This year Bill Davis reached the impressive milestone of practicing law for 50 years. Below Mr. Davis discusses how the field has changed in the last five decades, how Bell, Davis & Pitt has evolved since he co-founded the firm 36 years ago and his advice for new attorneys.
What inspired you to become a lawyer?
When I was in college, I never considered being a lawyer. I earned an MBA from the University of North Carolina at Chapel Hill, thinking that I would go into business. I then served in the Army for two years. While in the Army, I had some friends in law school who encouraged me to go to law school. They thought that practicing law was something I would enjoy and be successful doing. While I was in my high school, I had a few friends whose fathers were lawyers. I greatly respected them and what I saw them doing in the community.
Where did you start practicing law?
In 1980, Frank, Wrennie and I established Bell, Davis & Pitt. We were all good friends and we recognized how the practice of law was starting to really change. Automation was coming. Law firms were getting bigger. In 1966, the biggest firm in the state was Womble Carlyle with about 15 attorneys. By 1980, firms were growing rapidly and becoming more specialized. Technology was taking off. More women were joining the profession as attorneys. The use of paralegals was a developing trend.
We were seeing a lot of changes in the way that legal services were being delivered. We wanted to be at the front edge of that. We had ideas on how to be successful in that environment.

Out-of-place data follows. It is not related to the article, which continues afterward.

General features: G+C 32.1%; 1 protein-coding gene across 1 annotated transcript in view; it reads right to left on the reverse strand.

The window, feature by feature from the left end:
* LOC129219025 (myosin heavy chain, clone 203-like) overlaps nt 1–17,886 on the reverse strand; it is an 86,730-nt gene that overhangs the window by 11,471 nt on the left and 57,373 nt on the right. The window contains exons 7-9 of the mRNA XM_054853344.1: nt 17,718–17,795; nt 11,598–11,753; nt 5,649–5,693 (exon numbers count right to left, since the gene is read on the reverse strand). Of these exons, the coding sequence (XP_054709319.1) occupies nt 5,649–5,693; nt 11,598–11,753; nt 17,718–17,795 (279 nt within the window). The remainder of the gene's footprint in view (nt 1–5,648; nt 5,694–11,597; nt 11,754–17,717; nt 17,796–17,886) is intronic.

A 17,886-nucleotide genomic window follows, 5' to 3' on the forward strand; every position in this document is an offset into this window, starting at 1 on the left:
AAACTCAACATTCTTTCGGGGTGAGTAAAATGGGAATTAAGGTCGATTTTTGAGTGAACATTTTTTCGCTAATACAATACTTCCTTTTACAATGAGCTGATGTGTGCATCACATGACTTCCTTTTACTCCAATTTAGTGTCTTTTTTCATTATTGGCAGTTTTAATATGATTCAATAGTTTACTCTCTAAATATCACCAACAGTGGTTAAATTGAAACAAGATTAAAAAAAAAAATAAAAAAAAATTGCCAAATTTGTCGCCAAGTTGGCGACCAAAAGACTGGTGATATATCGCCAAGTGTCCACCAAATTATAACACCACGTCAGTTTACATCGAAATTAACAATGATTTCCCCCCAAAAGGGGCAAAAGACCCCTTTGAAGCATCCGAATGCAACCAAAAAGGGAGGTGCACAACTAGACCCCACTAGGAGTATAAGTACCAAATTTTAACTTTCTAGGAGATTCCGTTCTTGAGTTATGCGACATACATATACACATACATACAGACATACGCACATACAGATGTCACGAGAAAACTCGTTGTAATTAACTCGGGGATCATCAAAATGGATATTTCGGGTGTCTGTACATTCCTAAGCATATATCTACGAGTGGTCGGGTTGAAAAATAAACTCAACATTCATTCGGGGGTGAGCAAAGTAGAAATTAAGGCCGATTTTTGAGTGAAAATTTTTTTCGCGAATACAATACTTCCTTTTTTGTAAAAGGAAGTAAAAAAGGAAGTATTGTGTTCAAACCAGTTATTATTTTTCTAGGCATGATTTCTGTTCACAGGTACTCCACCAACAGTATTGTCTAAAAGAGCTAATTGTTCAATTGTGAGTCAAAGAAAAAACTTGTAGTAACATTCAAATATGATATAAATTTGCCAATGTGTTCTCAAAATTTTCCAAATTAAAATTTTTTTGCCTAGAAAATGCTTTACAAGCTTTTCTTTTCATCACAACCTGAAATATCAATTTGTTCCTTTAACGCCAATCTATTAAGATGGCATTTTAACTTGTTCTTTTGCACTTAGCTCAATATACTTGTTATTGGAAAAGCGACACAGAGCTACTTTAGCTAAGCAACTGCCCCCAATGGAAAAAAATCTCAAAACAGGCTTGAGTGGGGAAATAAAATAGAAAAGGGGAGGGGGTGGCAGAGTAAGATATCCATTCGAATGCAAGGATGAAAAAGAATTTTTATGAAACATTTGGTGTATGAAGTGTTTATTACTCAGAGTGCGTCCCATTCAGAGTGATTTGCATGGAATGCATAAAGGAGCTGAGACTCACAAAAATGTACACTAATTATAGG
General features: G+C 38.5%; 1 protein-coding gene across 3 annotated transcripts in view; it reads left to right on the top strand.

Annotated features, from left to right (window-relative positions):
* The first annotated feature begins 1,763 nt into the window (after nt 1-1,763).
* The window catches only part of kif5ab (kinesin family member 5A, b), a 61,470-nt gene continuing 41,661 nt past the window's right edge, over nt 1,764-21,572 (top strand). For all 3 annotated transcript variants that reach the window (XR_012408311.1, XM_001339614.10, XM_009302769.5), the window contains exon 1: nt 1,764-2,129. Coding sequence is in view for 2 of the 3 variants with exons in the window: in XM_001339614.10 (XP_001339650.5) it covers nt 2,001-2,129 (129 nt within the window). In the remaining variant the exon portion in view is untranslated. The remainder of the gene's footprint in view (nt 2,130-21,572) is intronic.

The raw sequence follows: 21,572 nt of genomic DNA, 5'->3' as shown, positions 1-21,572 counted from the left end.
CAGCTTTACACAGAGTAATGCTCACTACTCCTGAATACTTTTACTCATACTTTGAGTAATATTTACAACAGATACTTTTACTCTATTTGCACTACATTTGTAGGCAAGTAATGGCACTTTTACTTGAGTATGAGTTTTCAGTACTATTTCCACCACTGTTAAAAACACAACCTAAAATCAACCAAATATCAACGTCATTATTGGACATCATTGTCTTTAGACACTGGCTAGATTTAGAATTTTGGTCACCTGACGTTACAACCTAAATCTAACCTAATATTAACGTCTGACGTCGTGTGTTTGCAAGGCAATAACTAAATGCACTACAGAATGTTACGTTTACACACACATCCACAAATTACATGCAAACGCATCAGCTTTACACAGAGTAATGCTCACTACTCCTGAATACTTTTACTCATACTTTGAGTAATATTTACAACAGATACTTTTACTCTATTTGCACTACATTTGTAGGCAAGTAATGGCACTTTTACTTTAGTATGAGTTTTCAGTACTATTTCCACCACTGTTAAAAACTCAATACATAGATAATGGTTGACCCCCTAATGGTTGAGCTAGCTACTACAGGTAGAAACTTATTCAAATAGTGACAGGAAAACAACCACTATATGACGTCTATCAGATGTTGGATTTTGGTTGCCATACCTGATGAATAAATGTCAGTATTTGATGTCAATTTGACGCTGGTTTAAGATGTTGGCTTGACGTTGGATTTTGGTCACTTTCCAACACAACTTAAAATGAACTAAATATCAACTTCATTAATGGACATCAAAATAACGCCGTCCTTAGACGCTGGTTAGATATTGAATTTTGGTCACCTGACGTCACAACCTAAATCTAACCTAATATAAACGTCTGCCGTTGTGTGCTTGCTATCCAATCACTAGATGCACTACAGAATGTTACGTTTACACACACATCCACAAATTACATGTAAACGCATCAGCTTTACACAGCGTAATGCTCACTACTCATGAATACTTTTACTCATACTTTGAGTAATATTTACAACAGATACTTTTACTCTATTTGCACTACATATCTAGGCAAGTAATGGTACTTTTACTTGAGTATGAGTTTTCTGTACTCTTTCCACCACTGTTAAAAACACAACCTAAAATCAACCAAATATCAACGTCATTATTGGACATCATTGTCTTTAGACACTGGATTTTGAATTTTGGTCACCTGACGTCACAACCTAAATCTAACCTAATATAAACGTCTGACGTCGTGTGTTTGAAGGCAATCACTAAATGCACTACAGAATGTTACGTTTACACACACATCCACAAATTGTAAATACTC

What changes in the world have had the biggest impact on the field of law since you started your career?
Technology and communications are clearly the things that have changed the most. When I started, you’d get the mail in the morning and maybe take a few phone calls in your office. Now, you get a hundred emails daily, and people want quick responses by email.
Then came automated typewriters that could easily produce multiple documents, telephone answering machines to receive and record messages, faxes, FedEx and emails. Advances in communications are good things, but it does change things. People began to expect instantaneous responses.
What I view as a big personal challenge for new attorneys is the problem of huge debt. Debt is so easy to acquire, but it’s got to be paid back. The debt I owed when I got out of law school was $300. Now debt for new law graduates can be $100,000 - $200,000.
Debt limits the choices that people can make and narrows the ability to choose a practice and career and location and lifestyle.
How has the firm changed over the past 36 years?
We started with four attorneys and four staff members, and now we have 37 attorneys and about an equal number of staff. We now have offices in Charlotte as well as Winston-Salem.
When we started the firm, we started in three practice areas – litigation, corporate/real estate and commercial/banking. Our firm still follows that basic division. Each of those areas has expanded in number and complexity. The three segments are still intact.